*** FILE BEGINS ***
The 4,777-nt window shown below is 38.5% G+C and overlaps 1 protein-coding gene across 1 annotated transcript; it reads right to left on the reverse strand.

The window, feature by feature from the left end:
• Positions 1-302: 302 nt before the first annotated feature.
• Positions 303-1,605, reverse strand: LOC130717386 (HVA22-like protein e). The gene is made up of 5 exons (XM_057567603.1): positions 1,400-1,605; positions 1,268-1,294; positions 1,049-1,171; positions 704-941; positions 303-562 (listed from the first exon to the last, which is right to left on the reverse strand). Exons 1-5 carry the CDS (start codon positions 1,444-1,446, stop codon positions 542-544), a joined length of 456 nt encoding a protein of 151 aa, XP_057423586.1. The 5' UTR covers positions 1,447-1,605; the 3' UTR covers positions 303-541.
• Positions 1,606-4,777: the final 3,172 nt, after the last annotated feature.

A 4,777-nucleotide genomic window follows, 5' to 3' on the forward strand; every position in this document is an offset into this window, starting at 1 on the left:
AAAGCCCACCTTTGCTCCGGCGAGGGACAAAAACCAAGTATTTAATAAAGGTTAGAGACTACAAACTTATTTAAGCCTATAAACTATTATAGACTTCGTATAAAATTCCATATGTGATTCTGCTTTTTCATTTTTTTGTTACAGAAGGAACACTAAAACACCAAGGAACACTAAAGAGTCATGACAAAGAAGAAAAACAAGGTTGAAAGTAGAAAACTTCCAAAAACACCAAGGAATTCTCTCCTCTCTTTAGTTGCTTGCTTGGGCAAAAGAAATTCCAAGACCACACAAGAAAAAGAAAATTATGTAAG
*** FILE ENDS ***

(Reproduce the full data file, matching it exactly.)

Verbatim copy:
The 4,777-nt window shown below is 38.5% G+C and overlaps 1 protein-coding gene across 1 annotated transcript; it reads right to left on the reverse strand.

The window, feature by feature from the left end:
• Positions 1-302: 302 nt before the first annotated feature.
• Positions 303-1,605, reverse strand: LOC130717386 (HVA22-like protein e). The gene is made up of 5 exons (XM_057567603.1): positions 1,400-1,605; positions 1,268-1,294; positions 1,049-1,171; positions 704-941; positions 303-562 (listed from the first exon to the last, which is right to left on the reverse strand). Exons 1-5 carry the CDS (start codon positions 1,444-1,446, stop codon positions 542-544), a joined length of 456 nt encoding a protein of 151 aa, XP_057423586.1. The 5' UTR covers positions 1,447-1,605; the 3' UTR covers positions 303-541.
• Positions 1,606-4,777: the final 3,172 nt, after the last annotated feature.

A 4,777-nucleotide genomic window follows, 5' to 3' on the forward strand; every position in this document is an offset into this window, starting at 1 on the left:
AAAGCCCACCTTTGCTCCGGCGAGGGACAAAAACCAAGTATTTAATAAAGGTTAGAGACTACAAACTTATTTAAGCCTATAAACTATTATAGACTTCGTATAAAATTCCATATGTGATTCTGCTTTTTCATTTTTTTGTTACAGAAGGAACACTAAAACACCAAGGAACACTAAAGAGTCATGACAAAGAAGAAAAACAAGGTTGAAAGTAGAAAACTTCCAAAAACACCAAGGAATTCTCTCCTCTCTTTAGTTGCTTGCTTGGGCAAAAGAAATTCCAAGACCACACAAGAAAAAGAAAATTATGTAAG